It's been a long time since the Arizona Cardinals have had a consistent running game, and though feature back Andre Ellington may not play Sunday against the Chicago Bears, coach Bruce Arians is confident his team can keep that momentum going.

Arizona rushed for 120 yards in its season-opening 31-19 victory over New Orleans, averaging 4.8 yards in the process. While it's only a one-game sample, it's substantially better than the Cardinals' 2014 averages of an NFC-low 81.8 yards per game and NFL-worst 3.3 per carry.

Arians felt his team left yards on the field, noting "it should have easily been 150 yards,'' but that may have been because Ellington left early in the fourth quarter with a sprained knee after gaining a team-high 69 yards on just 12 attempts.

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That injury has left Ellington uncertain for this game, though Chris Johnson picked up the slack with 30 yards on seven fourth-quarter carries to help keep the Saints at bay.

''I'm getting there,'' Johnson said Monday. ''Just working, just having to learn the playbook and not having to think about the plays, just going out there and playing. The more and more I practice and I know the more and more I play, I'll get there.''

Another option for Arians is rookie David Johnson, whose two touches resulted in a 43-yard kickoff return and a victory-sealing 55-yard touchdown catch with 1:33 to play. The coach, though, wants to make sure he doesn't overwhelm the third-round pick from Northern Iowa.

''I don't want to put too much pressure or take rookies and give them too much a piece of the pie too early,'' Arians said. ''It's not healthy to put them in the situation too much.''

While Arizona's running game found its legs, Carson Palmer's surgically repaired knee fared equally well. He threw for 307 yards and three touchdowns and spread the ball around by finding eight receivers.

Palmer is 17-6 with the Cardinals since joining them in 2013, winning his last seven starts while throwing for 1,933 yards and 14 TDs with only three interceptions.

"You love being offensive on offense," said Palmer, referring to Arians' aggressive play-calling in the fourth quarter. "It's easy to not and sit back with the way our defense plays out there. It's great, an attacking mentality. Everybody in the huddle knows it and everyone on the sideline knows it."

While the 31-23 scoreline in last Sunday's home loss to Green Bay fell in line with expectations the Bears are in a rebuilding mode, they played cohesively for most of the game and gave themselves a chance to win late.

Jay Cutler's lone interception late in the fourth quarter thwarted that potential rally, but there were positives. Chicago committed itself to the run and was rewarded as Matt Forte racked up 141 yards on 24 carries, a number he reached only once last season.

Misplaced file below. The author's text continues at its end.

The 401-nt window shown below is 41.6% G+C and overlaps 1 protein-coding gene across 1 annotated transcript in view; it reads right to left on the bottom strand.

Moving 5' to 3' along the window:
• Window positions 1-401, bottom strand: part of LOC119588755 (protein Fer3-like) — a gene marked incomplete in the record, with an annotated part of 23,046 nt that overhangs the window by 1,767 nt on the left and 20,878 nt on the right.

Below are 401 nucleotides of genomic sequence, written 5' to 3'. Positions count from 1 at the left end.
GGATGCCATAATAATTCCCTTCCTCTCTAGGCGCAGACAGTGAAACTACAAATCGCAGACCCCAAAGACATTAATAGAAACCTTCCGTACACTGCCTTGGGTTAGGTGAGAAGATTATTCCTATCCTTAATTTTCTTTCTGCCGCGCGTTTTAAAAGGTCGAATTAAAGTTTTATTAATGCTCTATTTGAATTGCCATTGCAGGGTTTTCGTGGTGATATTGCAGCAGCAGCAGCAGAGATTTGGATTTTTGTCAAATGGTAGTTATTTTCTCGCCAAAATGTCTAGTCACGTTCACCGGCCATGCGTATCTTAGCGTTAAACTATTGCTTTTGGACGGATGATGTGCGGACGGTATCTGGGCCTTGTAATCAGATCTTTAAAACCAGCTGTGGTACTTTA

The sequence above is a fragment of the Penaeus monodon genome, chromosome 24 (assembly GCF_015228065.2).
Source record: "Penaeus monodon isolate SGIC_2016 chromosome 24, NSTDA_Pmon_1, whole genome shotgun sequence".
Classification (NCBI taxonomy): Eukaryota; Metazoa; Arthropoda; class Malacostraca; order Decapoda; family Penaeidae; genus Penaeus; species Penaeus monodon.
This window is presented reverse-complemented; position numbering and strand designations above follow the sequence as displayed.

''Nobody had that stupid look on their face,'' said Forte, who added 25 yards on five receptions and occasionally lined up in the slot. ''Like before, when something would happen saying like the game is lost already when there was time left. I was glad we didn't have that and that we came out and kept fighting.''

Though the Bears outgained the Packers 402-322, their defense is a concern. They failed to sack Aaron Rodgers, who had three TD passes and only five incompletions, allowed 6.1 yards per play and were unable to generate any turnovers.

''We kept fighting,'' safety Antrel Rolle said. ''We kept pushing. We were looking for the victory. We were seeking, we were trying to find it, trying to find it, we just came up short.''

Rolle and the Bears secondary will have to do better containing the Cardinals wideouts after allowing Rodgers to go 13 for 17 targeting his receivers. Palmer connected 12 times in 17 attempts with five wide receivers for 159 yards and a touchdown against the Saints.

Oddly, a game-plan tendency from last season may help the Bears in this game. Forte is one of the league's best pass catchers coming out of the backfield - he had a career-high 102 receptions in 2014 - and could very easily exploit Arizona's issues on the perimeter against quick passes and screens.

''I think Matt Forte is the best at it when it comes to the screen game,'' Cardinals safety Rashad Johnson said. ''He's an elite back. He can do it all.''

The Cardinals allowed Drew Brees to go 11 for 18 for 183 yards and a touchdown in three-wide-receiver formations, which the Bears utilized a majority of the time last week and gained 306 yards on 41 such plays.

This is the first game between the teams since the Bears scored two defensive touchdowns in a 28-13 road victory in 2012. The Cardinals are making their first trip to Soldier Field since overcoming Cutler's 369 yards and three TD tosses in a 41-21 win in 2009.